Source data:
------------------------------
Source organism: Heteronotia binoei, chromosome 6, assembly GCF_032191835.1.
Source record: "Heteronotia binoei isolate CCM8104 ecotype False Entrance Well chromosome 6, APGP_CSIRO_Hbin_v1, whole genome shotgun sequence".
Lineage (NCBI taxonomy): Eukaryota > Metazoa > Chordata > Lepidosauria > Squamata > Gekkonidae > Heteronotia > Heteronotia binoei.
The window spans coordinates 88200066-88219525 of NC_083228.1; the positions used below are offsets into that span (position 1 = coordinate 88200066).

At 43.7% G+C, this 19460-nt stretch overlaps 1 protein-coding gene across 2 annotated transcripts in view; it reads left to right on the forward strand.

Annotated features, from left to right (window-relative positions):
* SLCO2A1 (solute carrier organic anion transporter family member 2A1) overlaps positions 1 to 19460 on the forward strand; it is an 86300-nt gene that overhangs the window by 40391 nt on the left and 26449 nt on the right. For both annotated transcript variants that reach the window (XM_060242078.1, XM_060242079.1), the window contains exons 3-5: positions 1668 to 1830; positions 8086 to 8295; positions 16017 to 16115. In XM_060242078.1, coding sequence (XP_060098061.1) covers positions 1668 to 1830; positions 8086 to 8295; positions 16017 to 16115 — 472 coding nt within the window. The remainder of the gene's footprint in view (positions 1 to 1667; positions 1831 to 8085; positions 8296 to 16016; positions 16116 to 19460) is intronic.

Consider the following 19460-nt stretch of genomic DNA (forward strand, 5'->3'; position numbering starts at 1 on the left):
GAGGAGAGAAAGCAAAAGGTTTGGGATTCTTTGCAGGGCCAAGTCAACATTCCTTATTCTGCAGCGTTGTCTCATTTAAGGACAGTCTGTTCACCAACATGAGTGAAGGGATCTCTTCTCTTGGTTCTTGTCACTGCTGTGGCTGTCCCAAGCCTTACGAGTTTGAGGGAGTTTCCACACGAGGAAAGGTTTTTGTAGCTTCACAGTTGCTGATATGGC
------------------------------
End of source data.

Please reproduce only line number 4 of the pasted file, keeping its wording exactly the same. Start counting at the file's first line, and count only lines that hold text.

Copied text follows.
The window spans coordinates 88200066-88219525 of NC_083228.1; the positions used below are offsets into that span (position 1 = coordinate 88200066).